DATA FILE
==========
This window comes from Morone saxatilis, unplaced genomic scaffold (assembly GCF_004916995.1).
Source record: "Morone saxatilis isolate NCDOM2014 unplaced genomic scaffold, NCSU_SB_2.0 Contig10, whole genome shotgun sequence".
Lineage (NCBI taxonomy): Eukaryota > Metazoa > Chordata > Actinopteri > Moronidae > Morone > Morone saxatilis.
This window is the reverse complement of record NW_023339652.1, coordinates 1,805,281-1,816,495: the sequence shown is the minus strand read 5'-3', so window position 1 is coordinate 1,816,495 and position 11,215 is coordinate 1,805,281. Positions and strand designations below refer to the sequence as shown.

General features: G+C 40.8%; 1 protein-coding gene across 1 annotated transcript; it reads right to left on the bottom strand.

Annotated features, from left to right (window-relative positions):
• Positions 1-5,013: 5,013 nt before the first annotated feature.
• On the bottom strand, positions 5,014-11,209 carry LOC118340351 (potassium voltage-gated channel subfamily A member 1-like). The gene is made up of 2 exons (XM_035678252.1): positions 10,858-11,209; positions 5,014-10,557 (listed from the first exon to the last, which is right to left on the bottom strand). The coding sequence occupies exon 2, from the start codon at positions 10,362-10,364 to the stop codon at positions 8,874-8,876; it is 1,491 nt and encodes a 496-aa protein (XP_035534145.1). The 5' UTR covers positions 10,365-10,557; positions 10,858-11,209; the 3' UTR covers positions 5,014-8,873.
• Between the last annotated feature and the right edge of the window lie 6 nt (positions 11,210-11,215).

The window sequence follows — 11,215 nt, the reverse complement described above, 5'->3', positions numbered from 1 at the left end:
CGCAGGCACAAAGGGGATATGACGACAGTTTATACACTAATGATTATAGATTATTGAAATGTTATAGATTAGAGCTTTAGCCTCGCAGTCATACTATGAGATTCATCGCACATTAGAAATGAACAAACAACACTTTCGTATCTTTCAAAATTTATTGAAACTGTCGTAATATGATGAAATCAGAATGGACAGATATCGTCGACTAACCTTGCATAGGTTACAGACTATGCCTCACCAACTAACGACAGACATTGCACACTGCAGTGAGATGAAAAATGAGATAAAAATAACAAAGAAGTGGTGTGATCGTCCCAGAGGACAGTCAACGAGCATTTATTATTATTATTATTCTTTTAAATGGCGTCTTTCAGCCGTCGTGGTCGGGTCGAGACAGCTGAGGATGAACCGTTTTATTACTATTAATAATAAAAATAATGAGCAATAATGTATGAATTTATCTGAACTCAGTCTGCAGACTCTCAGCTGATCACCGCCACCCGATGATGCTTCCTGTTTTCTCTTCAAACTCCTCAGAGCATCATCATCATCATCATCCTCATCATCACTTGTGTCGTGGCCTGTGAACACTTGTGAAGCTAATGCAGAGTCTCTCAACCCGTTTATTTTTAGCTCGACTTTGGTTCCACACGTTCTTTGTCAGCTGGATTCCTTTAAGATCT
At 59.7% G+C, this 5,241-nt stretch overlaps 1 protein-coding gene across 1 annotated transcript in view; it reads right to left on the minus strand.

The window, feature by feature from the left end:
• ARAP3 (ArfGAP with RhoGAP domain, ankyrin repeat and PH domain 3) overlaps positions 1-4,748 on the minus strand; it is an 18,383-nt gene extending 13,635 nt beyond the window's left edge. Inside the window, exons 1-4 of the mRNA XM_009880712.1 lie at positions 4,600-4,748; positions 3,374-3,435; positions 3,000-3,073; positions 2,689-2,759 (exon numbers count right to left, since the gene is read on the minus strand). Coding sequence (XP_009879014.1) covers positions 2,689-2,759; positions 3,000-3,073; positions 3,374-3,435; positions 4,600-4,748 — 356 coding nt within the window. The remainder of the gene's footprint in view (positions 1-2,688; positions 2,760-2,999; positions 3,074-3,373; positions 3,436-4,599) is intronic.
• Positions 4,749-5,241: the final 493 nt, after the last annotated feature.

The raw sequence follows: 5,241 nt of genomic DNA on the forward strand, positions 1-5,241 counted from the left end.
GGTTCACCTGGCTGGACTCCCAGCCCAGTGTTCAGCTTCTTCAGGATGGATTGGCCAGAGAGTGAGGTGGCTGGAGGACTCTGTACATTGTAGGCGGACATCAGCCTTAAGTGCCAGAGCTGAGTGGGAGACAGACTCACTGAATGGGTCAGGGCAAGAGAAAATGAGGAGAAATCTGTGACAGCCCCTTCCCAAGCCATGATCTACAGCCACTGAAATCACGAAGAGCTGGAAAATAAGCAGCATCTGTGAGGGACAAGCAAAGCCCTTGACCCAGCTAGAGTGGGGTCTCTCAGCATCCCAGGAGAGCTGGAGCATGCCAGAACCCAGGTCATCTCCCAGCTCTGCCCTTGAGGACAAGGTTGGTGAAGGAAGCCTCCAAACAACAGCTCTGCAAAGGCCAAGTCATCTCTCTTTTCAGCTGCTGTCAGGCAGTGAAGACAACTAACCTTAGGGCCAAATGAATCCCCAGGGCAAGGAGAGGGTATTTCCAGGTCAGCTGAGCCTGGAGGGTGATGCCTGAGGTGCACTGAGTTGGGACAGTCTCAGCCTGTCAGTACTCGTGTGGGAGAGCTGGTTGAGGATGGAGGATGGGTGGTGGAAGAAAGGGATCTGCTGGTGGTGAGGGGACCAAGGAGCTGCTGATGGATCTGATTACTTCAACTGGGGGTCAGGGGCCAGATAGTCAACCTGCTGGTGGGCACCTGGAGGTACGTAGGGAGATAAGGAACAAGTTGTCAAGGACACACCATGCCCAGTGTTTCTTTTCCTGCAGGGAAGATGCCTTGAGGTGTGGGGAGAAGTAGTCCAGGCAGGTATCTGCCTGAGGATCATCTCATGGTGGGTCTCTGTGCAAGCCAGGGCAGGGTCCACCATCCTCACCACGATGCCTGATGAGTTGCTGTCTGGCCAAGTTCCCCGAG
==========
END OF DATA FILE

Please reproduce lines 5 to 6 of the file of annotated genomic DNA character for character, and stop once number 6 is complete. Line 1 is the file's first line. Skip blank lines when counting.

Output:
General features: G+C 40.8%; 1 protein-coding gene across 1 annotated transcript; it reads right to left on the bottom strand.

Annotated features, from left to right (window-relative positions):